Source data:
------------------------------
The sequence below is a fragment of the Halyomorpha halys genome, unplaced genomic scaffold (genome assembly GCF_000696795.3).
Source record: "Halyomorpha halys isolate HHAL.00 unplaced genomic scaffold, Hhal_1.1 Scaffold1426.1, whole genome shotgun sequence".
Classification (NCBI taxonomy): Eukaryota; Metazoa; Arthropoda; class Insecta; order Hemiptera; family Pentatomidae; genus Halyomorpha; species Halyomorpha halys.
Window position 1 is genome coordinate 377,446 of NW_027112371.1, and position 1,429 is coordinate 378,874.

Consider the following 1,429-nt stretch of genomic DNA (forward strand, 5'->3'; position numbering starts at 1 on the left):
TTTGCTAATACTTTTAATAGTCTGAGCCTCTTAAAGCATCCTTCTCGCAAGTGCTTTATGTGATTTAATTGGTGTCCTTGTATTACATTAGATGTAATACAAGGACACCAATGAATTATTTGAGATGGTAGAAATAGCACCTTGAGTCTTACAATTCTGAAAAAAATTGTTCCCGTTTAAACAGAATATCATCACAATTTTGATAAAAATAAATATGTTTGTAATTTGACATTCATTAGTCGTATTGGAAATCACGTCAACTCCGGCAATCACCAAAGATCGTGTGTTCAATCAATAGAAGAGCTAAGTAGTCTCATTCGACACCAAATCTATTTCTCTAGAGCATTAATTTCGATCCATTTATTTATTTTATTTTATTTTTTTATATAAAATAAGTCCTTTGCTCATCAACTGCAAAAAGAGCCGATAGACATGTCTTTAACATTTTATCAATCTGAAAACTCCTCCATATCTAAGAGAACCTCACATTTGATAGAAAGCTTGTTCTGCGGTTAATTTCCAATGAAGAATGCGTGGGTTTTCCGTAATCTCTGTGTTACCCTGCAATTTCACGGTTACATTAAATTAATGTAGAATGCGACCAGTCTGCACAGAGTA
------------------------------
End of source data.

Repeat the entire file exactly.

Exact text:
The sequence below is a fragment of the Halyomorpha halys genome, unplaced genomic scaffold (genome assembly GCF_000696795.3).
Source record: "Halyomorpha halys isolate HHAL.00 unplaced genomic scaffold, Hhal_1.1 Scaffold1426.1, whole genome shotgun sequence".
Classification (NCBI taxonomy): Eukaryota; Metazoa; Arthropoda; class Insecta; order Hemiptera; family Pentatomidae; genus Halyomorpha; species Halyomorpha halys.
Window position 1 is genome coordinate 377,446 of NW_027112371.1, and position 1,429 is coordinate 378,874.

Consider the following 1,429-nt stretch of genomic DNA (forward strand, 5'->3'; position numbering starts at 1 on the left):
TTTGCTAATACTTTTAATAGTCTGAGCCTCTTAAAGCATCCTTCTCGCAAGTGCTTTATGTGATTTAATTGGTGTCCTTGTATTACATTAGATGTAATACAAGGACACCAATGAATTATTTGAGATGGTAGAAATAGCACCTTGAGTCTTACAATTCTGAAAAAAATTGTTCCCGTTTAAACAGAATATCATCACAATTTTGATAAAAATAAATATGTTTGTAATTTGACATTCATTAGTCGTATTGGAAATCACGTCAACTCCGGCAATCACCAAAGATCGTGTGTTCAATCAATAGAAGAGCTAAGTAGTCTCATTCGACACCAAATCTATTTCTCTAGAGCATTAATTTCGATCCATTTATTTATTTTATTTTATTTTTTTATATAAAATAAGTCCTTTGCTCATCAACTGCAAAAAGAGCCGATAGACATGTCTTTAACATTTTATCAATCTGAAAACTCCTCCATATCTAAGAGAACCTCACATTTGATAGAAAGCTTGTTCTGCGGTTAATTTCCAATGAAGAATGCGTGGGTTTTCCGTAATCTCTGTGTTACCCTGCAATTTCACGGTTACATTAAATTAATGTAGAATGCGACCAGTCTGCACAGAGTA